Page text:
A comparison of visual responses in the lateral geniculate nucleus of alert and anaesthetized macaque monkeys
Article first published online: 23 DEC 2010
© 2010 The Authors. Journal compilation © 2010 The Physiological Society
The Journal of Physiology
Volume 589, Issue 1, pages 87–99, January 2011
How to Cite
Alitto, H. J., Moore 4th, B. D., Rathbun, D. L. and Martin Usrey, W. (2011), A comparison of visual responses in the lateral geniculate nucleus of alert and anaesthetized macaque monkeys. The Journal of Physiology, 589: 87–99. doi: 10.1113/jphysiol.2010.190538
- Issue published online: 23 DEC 2010
- Article first published online: 23 DEC 2010
- (Received 25 March 2010; accepted after revision 1 July 2010; first published online 5 July 2010)
Neurons in the lateral geniculate nucleus (LGN) of the thalamus are the major source of visual input to the cerebral cortex. Much of our understanding of the physiology of LGN neurons comes from data collected in anaesthetized animals. This study examines the visual responses of LGN neurons in alert animals and compares these responses to those from anaesthetized animals. Compared to the anaesthetized animal, LGN neurons in the alert animal respond to visual stimuli with stronger responses and follow stimuli drifting at higher spatial and temporal frequencies. Stronger responses are likely to translate into an increased coupling between the LGN and visual cortex, as firing rate and interspike interval are known to influence the dynamics of synaptic communication between the two structures.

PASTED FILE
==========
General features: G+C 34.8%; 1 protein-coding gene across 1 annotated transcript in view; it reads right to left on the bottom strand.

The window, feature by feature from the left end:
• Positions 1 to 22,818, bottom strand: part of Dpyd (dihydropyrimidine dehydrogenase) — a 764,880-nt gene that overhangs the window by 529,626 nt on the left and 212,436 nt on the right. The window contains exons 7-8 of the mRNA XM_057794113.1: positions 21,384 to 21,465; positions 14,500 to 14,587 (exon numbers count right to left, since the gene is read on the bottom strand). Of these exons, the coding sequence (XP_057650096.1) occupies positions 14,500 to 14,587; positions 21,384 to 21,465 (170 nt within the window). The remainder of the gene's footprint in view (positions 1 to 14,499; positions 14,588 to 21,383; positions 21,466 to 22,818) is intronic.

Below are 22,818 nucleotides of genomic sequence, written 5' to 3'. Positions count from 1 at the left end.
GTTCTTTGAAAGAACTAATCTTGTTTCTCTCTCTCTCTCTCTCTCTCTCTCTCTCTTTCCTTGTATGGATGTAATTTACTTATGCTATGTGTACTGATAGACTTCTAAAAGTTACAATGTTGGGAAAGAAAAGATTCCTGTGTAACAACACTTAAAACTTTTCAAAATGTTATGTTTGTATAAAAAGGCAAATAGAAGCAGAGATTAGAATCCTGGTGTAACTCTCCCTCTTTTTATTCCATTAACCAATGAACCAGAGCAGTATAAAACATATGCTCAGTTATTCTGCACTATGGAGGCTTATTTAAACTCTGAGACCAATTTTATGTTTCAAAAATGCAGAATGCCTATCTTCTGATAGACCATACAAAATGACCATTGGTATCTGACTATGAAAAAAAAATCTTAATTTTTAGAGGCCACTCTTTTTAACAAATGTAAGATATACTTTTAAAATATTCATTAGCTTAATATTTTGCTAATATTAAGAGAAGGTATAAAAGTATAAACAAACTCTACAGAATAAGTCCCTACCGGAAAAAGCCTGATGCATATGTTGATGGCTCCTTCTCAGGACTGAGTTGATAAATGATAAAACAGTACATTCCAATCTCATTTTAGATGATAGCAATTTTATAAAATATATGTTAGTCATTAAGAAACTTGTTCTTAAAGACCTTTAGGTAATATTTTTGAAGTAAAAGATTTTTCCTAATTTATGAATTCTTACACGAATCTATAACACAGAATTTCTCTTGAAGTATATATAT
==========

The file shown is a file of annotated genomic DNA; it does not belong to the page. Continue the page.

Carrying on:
Despite the increasing use of alert animals for studies aimed at understanding visual processing in the cerebral cortex, relatively little attention has been focused on quantifying the response properties of neurons that provide input to the cortex. Here, we examine the response properties of neurons in the lateral geniculate nucleus (LGN) of the thalamus in the alert macaque monkey and compare these responses to those in the anaesthetized animal. Compared to the anaesthetized animal, we show that magnocellular and parvocellular neurons in the alert animal respond to visual stimuli with significantly higher firing rates. This increase in responsiveness is not accompanied by a change in the shape of neuronal contrast response functions or the strength of centre–surround antagonism; however, it is accompanied by an increased ability of neurons to follow stimuli drifting at higher spatial and temporal frequencies.